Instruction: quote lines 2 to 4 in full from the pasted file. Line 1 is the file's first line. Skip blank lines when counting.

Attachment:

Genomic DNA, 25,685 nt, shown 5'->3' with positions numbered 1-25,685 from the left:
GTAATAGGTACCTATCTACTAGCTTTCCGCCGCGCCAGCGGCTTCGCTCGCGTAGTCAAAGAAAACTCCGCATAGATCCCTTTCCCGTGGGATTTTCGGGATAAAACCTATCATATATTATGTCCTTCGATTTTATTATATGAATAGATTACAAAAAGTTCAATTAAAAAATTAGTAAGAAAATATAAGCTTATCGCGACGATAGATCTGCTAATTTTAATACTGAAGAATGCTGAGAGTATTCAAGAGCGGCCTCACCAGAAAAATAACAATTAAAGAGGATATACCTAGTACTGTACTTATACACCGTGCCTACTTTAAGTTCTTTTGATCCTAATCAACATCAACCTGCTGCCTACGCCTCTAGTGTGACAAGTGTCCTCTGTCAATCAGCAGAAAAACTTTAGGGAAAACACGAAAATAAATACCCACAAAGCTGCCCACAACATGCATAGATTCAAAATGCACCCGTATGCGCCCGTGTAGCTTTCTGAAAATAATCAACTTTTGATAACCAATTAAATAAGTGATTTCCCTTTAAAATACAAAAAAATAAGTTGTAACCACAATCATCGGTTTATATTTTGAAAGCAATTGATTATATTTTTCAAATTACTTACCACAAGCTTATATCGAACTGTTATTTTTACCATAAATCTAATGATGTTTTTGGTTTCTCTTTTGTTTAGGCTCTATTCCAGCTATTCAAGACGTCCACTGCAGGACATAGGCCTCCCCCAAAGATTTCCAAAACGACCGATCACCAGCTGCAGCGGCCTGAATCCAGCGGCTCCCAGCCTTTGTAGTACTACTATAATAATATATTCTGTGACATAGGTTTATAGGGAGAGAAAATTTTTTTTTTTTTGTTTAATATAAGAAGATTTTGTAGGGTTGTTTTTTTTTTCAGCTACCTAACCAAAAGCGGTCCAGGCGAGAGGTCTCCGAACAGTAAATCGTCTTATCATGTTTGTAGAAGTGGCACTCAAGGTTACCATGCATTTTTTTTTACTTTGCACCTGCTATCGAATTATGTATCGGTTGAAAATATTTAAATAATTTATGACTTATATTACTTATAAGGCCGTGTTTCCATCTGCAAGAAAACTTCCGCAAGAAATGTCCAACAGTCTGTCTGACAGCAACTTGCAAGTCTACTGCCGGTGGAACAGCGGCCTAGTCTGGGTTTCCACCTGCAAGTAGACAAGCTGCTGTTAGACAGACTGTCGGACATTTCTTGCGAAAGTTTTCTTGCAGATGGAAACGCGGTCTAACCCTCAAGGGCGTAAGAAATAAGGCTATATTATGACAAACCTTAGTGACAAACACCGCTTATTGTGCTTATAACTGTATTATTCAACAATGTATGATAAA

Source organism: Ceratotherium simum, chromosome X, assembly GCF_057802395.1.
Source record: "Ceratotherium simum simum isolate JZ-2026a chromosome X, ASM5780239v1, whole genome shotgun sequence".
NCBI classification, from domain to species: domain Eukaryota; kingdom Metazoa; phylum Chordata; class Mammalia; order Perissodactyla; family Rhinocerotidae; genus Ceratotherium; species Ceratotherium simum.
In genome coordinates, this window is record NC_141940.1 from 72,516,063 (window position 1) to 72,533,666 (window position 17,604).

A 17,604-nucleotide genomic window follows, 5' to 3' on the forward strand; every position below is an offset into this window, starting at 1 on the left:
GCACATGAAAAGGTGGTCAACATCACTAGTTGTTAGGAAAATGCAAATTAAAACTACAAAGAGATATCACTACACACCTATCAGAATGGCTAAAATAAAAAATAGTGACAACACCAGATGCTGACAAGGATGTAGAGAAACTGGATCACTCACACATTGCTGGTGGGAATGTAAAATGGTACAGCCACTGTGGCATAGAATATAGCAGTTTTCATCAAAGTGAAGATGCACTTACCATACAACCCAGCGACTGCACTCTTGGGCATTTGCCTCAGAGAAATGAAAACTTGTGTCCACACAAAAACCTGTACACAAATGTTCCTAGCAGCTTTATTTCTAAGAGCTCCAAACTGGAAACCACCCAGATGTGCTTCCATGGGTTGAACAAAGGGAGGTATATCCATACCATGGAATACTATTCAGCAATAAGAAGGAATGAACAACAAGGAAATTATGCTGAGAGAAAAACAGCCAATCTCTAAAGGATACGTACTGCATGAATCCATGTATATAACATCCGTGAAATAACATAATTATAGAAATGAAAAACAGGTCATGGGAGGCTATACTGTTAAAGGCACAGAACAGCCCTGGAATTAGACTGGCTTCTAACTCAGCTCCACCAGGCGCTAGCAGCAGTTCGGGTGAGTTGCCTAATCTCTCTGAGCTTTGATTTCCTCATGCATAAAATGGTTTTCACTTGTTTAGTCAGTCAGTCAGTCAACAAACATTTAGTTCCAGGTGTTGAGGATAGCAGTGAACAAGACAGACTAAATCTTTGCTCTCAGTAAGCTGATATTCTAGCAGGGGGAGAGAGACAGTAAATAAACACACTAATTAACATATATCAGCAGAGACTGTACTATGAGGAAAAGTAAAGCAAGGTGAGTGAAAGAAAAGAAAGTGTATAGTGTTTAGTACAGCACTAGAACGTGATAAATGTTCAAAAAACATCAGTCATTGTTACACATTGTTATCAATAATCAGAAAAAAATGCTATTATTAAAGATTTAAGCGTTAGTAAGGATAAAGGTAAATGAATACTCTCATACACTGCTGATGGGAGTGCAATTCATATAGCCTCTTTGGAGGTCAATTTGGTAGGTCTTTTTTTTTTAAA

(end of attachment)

GTAATAGGTACCTATCTACTAGCTTTCCGCCGCGCCAGCGGCTTCGCTCGCGTAGTCAAAGAAAACTCCGCATAGATCCCTTTCCCGTGGGATTTTCGGGATAAAACCTATCATATATTATGTCCTTCGATTTTATTATATGAATAGATTACAAAAAGTTCAATTAAAAAATTAGTAAGAAAATATAAGCTTATCGCGACGATAGATCTGCTAATTTTAATACTGAAGAATGCTGAGAGTATTCAAGAGCGGCCTCACCAGAAAAATAACAATTAAAGAGGATATACCTAGTACTGTACTTATACACCGTGCCTACTTTAAGTTCTTTTGATCCTAATCAACATCAACCTGCTGCCTACGCCTCTAGTGTGACAAGTGTCCTCTGTCAATCAGCAGAAAAACTTTAGGGAAAACACGAAAATAAATACCCACAAAGCTGCCCACAACATGCATAGATTCAAAATGCACCCGTATGCGCCCGTGTAGCTTTCTGAAAATAATCAACTTTTGATAACCAATTAAATAAGTGATTTCCCTTTAAAATACAAAAAAATAAGTTGTAACCACAATCATCGGTTTATATTTTGAAAGCAATTGATTATATTTTTCAAATTACTTACCACAAGCTTATATCGAACTGTTATTTTTACCATAAATCTAATGATGTTTTTGGTTTCTCTTTTGTTTAGGCTCTATTCCAGCTATTCAAGACGTCCACTGCAGGACATAGGCCTCCCCCAAAGATTTCCAAAACGACCGATCACCAGCTGCAGCGGCCTGAATCCAGCGGCTCCCAGCCTTTGTAGTACTACTATAATAATATATTCTGTGACATAGGTTTATAGGGAGAGAAAATTTTTTTTTTTTTGTTTAATATAAGAAGATTTTGTAGGGTTGTTTTTTTTTTCAGCTACCTAACCAAAAGCGGTCCAGGCGAGAGGTCTCCGAACAGTAAATCGTCTTATCATGTTTGTAGAAGTGGCACTCAAGGTTACCATGCATTTTTTTTTACTTTGCACCTGCTATCGAATTATGTATCGGTTGAAAATATTTAAATAATTTATGACTTATATTACTTATAAGGCCGTGTTTCCATCTGCAAGAAAACTTCCGCAAGAAATGTCCAACAGTCTGTCTGACAGCAACTTGCAAGTCTACTGCCGGTGGAACAGCGGCCTAGTCTGGGTTTCCACCTGCAAGTAGACAAGCTGCTGTTAGACAGACTGTCGGACATTTCTTGCGAAAGTTTTCTTGCAGATGGAAACGCGGTCTAACCCTCAAGGGCGTAAGAAATAAGGCTATATTATGACAAACCTTAGTGACAAACACCGCTTATTGTGCTTATAACTGTATTATTCAACAATGTATGATAAA

Source organism: Ceratotherium simum, chromosome X, assembly GCF_057802395.1.
Source record: "Ceratotherium simum simum isolate JZ-2026a chromosome X, ASM5780239v1, whole genome shotgun sequence".